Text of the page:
An Inventory for Scotland

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2015

The Royal Commission on the Ancient and Historical Monuments of Scotland (RCAHMS) presented its final reports in the form of a well illustrated overview of its work from 1908 until its conclusion in 2015. This beautifully designed study includes commentary on the impact of different technologies on how the historic landscape and its features can be mapped and recorded.

Cadw Visitor Figures for 2015

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Tretower Court © David Gill

The 2015 visitor figures for Cadw sites are now available (for 2014 see here). (2014 numbers are in brackets.)

  1. Conwy Castle: 204,172  (184,758)
  2. Caernarfon Castle: 195,352 (175,216)
  3. Caerphilly Castle: 93,421 (107,887)
  4. Harlech Castle: 89,038  (75,512)
  5. Beaumaris Castle: 82,368 (86,854)
  6. Tintern Abbey: 70,808 (67,520)
  7. Castell Coch: 69,004 (69,418)
  8. Raglan Castle: 66,058 (59,385)
  9. Caerleon Roman Baths and Amphitheatre: 60,192 (55,977)
  10. Chepstow Castle: 59,463 (56,976)
  11. Criccieth Castle: 45,715  (43,528)
  12. Kidwelly Castle: 31,686 (29,359)
  13. St David’s Bishop’s Palace: 24,308 (24,646)
  14. Blaenavon Ironworks: 29,107 (22,467)
  15. Rhuddlan Castle: 25,872 (20,701)
  16. Plas Mawr: 23,658 (24,738)
  17. Carreg Cennen Castle: 23,345  (21,776)
  18. Cilgerran Castle: 19,416  (17,894)
  19. Laugharne Castle: 12,209  (15,807)
  20. Tretower Castle and Court: 13,587  (11,537)
  21. Denbigh Castle: 10,154 (12,584)
  22. Valle Crucis Abbey: 7,355  (8,117)
  23. White Castle: 7,682 (8,603)
  24. Oxwich Castle: 6,336  (6,070)
  25. Strata Florida Abbey: 5,280 (6,391)
  26. Dolwyddelan Castle: 4,645  (5,768)
  27. Lamphey Bishop’s Palace: 3,220  (2,856)
  28. Rug Chapel: 2,674 (3,387)
  29. Weobley Castle: 2,071  (2,495)
  30. Margam Stones Museum: 139  (438)

 

 

 

Leading Visitor Attractions 2016: National Trust for Scotland

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Brodick Castle © David Gill

The numbers for Leading Visitor Attractions in the UK are now available. They include properties in the care of the National Trust for Scotland.

The properties are:

  • no. 133: Culzean Castle & Country Park, 209,710
  • no. 157: Burns Birthplace Museum, 140,528
  • no. 159: Culloden, 139,691
  • no. 181: Inverewe Gardens, 91,576
  • no. 209: Drum Castle, 47,037
  • no. 211: Bannockburn, 45,757
  • no. 213: Falkland Palace, 41,390
  • no. 217: Pitmedden Garden, 33,095
  • no. 233: Brodick Castle and Country Park, 27,896
  • no. 224: Hill House, 26,857
  • no. 230: Gladstones Land, 21,807

Significant increases were seen by Burns Birthplace Museum, Culloden, Inverewe Gardens, Drum Castle, Pitmedden Garden, and Gladstones Land.

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Culloden © David Gill

Leading Visitor Attractions 2016: Historic Environment Scotland

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Iona Abbey © David Gill

The 2016 figures for Leading Visitor Attractions have been published. They include figures for properties in the care of Historic Environment Scotland (Historic Scotland).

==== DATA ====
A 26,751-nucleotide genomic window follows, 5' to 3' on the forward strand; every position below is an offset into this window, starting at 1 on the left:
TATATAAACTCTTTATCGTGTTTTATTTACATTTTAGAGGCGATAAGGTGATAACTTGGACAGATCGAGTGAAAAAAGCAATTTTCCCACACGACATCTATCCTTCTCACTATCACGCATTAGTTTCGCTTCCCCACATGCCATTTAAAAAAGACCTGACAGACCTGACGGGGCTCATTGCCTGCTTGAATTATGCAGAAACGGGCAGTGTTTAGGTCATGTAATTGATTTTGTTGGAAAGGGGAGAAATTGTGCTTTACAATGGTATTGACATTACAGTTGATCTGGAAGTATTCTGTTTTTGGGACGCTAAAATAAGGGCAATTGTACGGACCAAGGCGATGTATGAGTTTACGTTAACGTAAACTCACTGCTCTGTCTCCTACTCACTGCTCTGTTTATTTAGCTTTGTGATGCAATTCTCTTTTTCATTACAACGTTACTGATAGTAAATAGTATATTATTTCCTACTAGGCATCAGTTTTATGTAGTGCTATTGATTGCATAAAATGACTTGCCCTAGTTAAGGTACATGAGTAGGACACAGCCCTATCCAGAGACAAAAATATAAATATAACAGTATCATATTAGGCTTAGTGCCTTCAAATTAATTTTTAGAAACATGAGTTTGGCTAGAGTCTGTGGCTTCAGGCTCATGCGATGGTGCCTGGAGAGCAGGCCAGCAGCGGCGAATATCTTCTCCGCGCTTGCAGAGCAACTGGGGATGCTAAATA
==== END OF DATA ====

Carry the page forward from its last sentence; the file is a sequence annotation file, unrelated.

The properties are:

  • no. 16: Edinburgh Castle, 1,778,548
  • no. 68: Stirling Castle, 481,970
  • no. 84: Urquhart Castle, 396,397
  • no. 103: Glasgow Cathedral, 296,062
  • no. 177: Skara Brae, 93,375
  • no. 182: Doune Castle, 90,279
  • no. 188: St Andrews Castle, 77,038
  • no. 190: Linlithgow Palace, 74,428
  • no. 194: Iona Abbey, 65,092
  • no. 198: Fort George, 60,924
  • no. 200: Melrose Abbey, 52,073
  • no. 203: Argyll’s Lodgings, 49,197
  • no. 210: St Andrews Cathedral, 46,488
  • no. 212: Tantallon Castle, 42,708
  • no. 215: Caerlaverock Castle, 35,633
  • no. 219: Elgin Cathedral, 30,502
  • no. 220: Blackness Castle, 30,053

Significant rises were seen in the numbers for Edinburgh Castle, Urquhart Castle, Glasgow Cathedral (62%), Doune Castle, Linlithgow Palace, St Andrews Cathedral, Elgin Cathedral and Blackness Castle.

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Linlithgow Palace © David Gill

Chesters Roman Fort and Clayton Museum

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2016 (rev. 2nd ed.)

English Heritage has produced an updated version of its guidebook to Chesters Roman Fort on Hadrian’s Wall (for earlier guides see here). This and the earlier guide are by Nick Hodgson. The coverage has grown from 40 pages to 48 pages plus the material inside the covers. There are some changes to the illustrations.

The main new section is on the Clayton Museum with sections on the Antiquarian Display; The Collection; Coventina’s Well (see here); The Corvoran Modius.

The new guide, like the old, illustrates the so-called Crosby Garrett helmet and asserts the find-spot rather than inserting the phrase ‘said to be’ at the appropriate place.

Pevensey Castle: signage

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Pevensey Castle © David Gill

Pevensey Castle was given to the Office of Works by the Duke of Devonshire in 1925. It became one of the front line defences of Britain in 1940.

Pevensey Castle was one of the Saxon Shore forts and was later reused as a medieval castle.

For guidebooks to the fort and castle see here.